Day three, and it was the scallops - a rare menu item in Collioure - tender and creamy, wrapped in Serrano ham and skewered to cook over a gently flame.
Day four, the special: squid stuffed with pork and served in a ragu. The are essentially only two ways to cook squid - either as a fleetingly as the kiss of a breeze on a hot day or for ages. The latter works perfectly for such a dish and again, it had been executed superbly by the female chef, who beavers away, bandana-crowned and laughing, for hours in the tiny kitchen.
It is very simple food and a very short menu that is almost unchanging with each passing year. But more than any other restaurant, I dream of it between visits.
Not that its situation does it any harm: there's the pleasure of sitting in welcome shade after a morning's sun worship has burnished the skin, with a super view from pretty much any angle.
But if the food at Au Casot is gloriously simple - and simply glorious - then it's not quite as simple as food can get in this part of the world.
On our final market day in Collioure, I had been shopping early and, after realising that I was in danger of letting the holiday pass without cooking any fish, picked up two medium-sized dorade (sea bream) for that evening.
Beautiful and shiny, with not even the barest hint of an aroma, they were packaged up carefully and went straight into the fridge when I returned to the house.
Some hours later, I filleted one - The Other Half isn't keen on having a full fish on his plate - and then popped the unfilleted one on a greased tray, around 10cm below a hot grill. Turning it on around seven minutes - I'd timed for five minutes initially, but it needed more until the skin was starting to crisp properly - I added the fillets and turned them around half way through the second cooking period.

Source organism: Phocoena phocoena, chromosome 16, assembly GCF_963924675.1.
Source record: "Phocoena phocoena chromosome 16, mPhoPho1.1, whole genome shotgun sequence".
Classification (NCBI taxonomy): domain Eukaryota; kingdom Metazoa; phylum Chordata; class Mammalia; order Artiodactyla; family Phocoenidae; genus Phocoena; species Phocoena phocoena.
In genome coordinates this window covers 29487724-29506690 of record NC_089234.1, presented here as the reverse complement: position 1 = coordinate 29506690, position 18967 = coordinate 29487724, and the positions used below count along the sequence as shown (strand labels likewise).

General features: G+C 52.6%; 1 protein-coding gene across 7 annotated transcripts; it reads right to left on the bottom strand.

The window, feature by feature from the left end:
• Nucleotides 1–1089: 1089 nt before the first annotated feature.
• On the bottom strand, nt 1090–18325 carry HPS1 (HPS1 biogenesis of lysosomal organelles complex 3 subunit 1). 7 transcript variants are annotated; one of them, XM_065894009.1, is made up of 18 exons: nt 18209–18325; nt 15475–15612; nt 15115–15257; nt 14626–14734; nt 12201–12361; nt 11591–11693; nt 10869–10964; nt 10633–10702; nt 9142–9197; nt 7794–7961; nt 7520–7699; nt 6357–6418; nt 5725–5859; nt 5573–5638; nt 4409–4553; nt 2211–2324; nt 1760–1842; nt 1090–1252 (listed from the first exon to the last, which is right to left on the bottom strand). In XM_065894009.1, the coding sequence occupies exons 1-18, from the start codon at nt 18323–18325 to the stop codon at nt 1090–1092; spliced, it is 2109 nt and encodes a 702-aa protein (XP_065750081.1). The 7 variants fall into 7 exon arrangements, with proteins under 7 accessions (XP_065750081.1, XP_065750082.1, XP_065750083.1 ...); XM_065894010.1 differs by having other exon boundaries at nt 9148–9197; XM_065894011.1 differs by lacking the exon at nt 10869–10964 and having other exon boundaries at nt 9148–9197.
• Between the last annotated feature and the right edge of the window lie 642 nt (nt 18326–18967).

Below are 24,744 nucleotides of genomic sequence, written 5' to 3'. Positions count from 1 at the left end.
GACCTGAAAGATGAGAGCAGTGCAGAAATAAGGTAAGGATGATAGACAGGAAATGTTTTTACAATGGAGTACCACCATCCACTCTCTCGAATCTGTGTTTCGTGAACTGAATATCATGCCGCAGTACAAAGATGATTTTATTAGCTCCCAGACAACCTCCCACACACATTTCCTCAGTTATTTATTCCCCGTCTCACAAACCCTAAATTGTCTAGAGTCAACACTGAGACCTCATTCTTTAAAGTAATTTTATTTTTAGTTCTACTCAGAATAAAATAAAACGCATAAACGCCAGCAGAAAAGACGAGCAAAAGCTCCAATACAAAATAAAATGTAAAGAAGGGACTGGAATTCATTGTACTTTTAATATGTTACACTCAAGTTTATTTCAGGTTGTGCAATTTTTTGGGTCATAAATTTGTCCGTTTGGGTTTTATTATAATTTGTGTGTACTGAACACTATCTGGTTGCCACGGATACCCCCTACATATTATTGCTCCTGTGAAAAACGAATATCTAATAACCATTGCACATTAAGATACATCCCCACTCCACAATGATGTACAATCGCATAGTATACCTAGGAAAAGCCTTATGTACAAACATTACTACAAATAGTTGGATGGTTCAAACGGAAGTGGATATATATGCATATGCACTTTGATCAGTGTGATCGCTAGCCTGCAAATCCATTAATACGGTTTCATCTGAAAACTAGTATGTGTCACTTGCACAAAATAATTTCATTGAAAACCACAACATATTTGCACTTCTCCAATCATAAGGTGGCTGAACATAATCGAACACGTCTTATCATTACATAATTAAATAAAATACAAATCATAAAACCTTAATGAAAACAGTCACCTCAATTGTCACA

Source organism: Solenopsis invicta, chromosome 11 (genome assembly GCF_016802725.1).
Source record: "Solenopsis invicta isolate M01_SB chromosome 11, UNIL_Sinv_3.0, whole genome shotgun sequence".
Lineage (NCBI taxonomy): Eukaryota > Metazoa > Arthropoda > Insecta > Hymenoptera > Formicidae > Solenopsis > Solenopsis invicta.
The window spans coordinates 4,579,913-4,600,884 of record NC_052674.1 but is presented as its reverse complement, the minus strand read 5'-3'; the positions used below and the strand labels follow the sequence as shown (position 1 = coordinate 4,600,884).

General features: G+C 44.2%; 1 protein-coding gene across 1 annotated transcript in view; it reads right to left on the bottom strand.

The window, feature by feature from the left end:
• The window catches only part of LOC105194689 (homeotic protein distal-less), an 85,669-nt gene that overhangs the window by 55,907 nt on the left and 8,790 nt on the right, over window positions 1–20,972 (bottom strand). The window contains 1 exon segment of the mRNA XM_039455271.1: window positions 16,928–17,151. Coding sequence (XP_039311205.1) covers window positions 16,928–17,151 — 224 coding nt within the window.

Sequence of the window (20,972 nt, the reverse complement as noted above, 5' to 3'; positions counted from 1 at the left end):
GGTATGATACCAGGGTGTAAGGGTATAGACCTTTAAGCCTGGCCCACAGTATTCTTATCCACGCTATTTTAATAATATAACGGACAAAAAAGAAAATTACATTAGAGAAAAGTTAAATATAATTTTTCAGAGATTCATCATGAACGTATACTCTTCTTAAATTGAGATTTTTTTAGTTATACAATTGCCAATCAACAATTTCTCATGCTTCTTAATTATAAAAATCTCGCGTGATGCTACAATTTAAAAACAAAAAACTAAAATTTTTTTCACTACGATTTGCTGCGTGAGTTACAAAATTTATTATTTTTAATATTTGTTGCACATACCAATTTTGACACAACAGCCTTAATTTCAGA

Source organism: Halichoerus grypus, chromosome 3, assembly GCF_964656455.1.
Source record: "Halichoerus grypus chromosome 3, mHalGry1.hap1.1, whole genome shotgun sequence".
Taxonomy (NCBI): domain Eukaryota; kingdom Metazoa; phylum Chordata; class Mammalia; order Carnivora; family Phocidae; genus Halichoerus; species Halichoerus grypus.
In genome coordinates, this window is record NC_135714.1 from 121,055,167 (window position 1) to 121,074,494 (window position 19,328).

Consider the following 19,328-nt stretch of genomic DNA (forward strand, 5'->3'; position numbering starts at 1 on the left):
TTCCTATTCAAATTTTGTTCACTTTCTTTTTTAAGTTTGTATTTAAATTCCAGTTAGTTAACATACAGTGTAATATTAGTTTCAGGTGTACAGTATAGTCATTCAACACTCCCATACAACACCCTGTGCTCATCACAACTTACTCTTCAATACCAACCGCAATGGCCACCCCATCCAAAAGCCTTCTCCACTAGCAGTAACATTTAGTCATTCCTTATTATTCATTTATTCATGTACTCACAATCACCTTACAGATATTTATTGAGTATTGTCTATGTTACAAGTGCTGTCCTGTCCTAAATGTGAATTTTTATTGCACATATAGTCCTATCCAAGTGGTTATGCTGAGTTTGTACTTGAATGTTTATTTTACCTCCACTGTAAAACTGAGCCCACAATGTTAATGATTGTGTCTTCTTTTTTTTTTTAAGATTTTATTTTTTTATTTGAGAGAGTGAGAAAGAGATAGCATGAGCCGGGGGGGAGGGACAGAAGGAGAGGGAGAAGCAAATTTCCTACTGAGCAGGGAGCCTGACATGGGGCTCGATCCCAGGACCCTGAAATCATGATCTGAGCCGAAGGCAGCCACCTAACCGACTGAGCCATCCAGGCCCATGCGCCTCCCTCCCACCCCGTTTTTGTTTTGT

Much as I love fish, I'm not particularly good at cooking it - I lack confidence as well as serious knowledge and practice. So this was sort of guesswork, by and large, with a bit of experience lurking in the background.
To serve, there was a slice of good lemon, the smell of which is ecstasy when you cut into it, bread from the boulangerie's afternoon bake, Roussillon sea salt and a bottle of rosè.
Well, however much it was a case of guesstronomy, it worked. The flesh was perfectly cooked and so, so sweet to taste. Not hindered, I imagine, by being immaculately fresh, for which I can claim not an ounce of credit.
Bread, fish and wine: more biblical than ever. Timeless food, in an area where they have fished the seas and grown grapes since before a carpenter reputedly turned water into wine, bade others become 'fishers of men' and fed a mass of people with a few loaves and fish.
In other words, these are foodstuffs that have a deep symbolism and meaning within Western culture. But whether you believe those stories or not, tasting such things in such a way has something of the religious about it - not least when you realise the incomparable glories of things so basic and simple and timeless.